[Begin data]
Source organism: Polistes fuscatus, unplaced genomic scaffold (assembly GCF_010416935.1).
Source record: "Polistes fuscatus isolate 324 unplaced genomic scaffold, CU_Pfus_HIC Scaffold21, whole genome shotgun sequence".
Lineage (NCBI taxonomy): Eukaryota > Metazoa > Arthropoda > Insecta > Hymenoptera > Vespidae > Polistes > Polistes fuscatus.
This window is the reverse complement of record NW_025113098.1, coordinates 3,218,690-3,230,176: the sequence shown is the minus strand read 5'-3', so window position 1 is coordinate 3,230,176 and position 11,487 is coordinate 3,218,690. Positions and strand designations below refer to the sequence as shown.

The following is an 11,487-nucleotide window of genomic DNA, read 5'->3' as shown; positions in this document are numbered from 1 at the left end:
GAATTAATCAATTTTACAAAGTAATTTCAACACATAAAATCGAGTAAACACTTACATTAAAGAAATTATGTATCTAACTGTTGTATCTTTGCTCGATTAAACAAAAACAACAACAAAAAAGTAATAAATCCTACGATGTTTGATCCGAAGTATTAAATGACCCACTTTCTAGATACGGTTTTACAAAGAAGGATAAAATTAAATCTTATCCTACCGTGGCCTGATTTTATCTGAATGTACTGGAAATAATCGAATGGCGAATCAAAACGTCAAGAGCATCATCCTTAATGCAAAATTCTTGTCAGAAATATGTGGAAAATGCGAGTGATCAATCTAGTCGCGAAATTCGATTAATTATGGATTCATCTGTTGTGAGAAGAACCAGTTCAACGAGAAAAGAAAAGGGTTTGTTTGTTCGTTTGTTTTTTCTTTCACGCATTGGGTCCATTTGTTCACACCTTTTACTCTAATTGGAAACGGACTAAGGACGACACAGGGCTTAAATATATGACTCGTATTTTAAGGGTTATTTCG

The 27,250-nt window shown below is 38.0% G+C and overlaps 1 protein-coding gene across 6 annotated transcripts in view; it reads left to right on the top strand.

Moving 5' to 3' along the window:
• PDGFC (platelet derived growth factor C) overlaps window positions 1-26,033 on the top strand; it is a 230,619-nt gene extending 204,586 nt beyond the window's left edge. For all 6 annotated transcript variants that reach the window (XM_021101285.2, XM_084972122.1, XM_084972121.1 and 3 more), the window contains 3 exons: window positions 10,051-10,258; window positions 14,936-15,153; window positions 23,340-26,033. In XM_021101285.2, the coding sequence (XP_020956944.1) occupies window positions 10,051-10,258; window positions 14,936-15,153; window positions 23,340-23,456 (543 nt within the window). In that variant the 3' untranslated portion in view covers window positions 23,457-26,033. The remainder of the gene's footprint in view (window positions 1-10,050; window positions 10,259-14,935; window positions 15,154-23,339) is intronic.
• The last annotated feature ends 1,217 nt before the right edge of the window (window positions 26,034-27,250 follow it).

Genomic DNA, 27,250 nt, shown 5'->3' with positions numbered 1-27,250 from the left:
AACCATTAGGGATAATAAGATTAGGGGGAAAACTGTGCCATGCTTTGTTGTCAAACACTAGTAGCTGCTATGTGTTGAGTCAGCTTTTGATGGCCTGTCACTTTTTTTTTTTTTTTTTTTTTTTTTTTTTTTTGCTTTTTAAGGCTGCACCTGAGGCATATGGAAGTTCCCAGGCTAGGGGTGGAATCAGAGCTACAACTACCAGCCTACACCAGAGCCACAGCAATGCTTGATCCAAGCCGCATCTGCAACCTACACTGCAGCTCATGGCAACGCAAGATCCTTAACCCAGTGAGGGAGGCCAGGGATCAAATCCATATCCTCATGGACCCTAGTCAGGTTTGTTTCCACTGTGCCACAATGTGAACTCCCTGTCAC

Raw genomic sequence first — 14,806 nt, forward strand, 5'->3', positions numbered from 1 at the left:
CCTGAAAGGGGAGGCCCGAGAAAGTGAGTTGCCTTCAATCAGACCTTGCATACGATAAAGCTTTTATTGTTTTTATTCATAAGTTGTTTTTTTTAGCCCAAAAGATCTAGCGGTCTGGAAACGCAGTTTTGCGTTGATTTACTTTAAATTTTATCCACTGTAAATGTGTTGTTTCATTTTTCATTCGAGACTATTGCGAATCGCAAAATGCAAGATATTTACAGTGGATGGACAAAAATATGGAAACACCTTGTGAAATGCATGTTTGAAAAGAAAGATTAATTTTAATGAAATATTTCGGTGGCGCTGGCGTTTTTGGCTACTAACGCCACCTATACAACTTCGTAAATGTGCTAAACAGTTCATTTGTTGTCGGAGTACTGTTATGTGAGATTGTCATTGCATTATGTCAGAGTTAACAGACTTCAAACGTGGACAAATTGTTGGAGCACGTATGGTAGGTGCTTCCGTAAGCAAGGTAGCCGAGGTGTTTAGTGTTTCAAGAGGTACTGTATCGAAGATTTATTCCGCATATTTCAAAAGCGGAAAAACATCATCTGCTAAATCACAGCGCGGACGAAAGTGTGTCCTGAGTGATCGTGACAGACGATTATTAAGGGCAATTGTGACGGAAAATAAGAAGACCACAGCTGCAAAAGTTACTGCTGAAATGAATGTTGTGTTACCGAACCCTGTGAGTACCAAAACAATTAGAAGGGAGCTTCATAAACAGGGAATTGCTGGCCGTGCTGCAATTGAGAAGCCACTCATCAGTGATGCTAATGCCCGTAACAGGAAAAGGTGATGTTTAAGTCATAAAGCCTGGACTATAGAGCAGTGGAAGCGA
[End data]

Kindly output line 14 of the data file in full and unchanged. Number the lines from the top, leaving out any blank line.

CCTGAAAGGGGAGGCCCGAGAAAGTGAGTTGCCTTCAATCAGACCTTGCATACGATAAAGCTTTTATTGTTTTTATTCATAAGTTGTTTTTTTTAGCCCAAAAGATCTAGCGGTCTGGAAACGCAGTTTTGCGTTGATTTACTTTAAATTTTATCCACTGTAAATGTGTTGTTTCATTTTTCATTCGAGACTATTGCGAATCGCAAAATGCAAGATATTTACAGTGGATGGACAAAAATATGGAAACACCTTGTGAAATGCATGTTTGAAAAGAAAGATTAATTTTAATGAAATATTTCGGTGGCGCTGGCGTTTTTGGCTACTAACGCCACCTATACAACTTCGTAAATGTGCTAAACAGTTCATTTGTTGTCGGAGTACTGTTATGTGAGATTGTCATTGCATTATGTCAGAGTTAACAGACTTCAAACGTGGACAAATTGTTGGAGCACGTATGGTAGGTGCTTCCGTAAGCAAGGTAGCCGAGGTGTTTAGTGTTTCAAGAGGTACTGTATCGAAGATTTATTCCGCATATTTCAAAAGCGGAAAAACATCATCTGCTAAATCACAGCGCGGACGAAAGTGTGTCCTGAGTGATCGTGACAGACGATTATTAAGGGCAATTGTGACGGAAAATAAGAAGACCACAGCTGCAAAAGTTACTGCTGAAATGAATGTTGTGTTACCGAACCCTGTGAGTACCAAAACAATTAGAAGGGAGCTTCATAAACAGGGAATTGCTGGCCGTGCTGCAATTGAGAAGCCACTCATCAGTGATGCTAATGCCCGTAACAGGAAAAGGTGATGTTTAAGTCATAAAGCCTGGACTATAGAGCAGTGGAAGCGA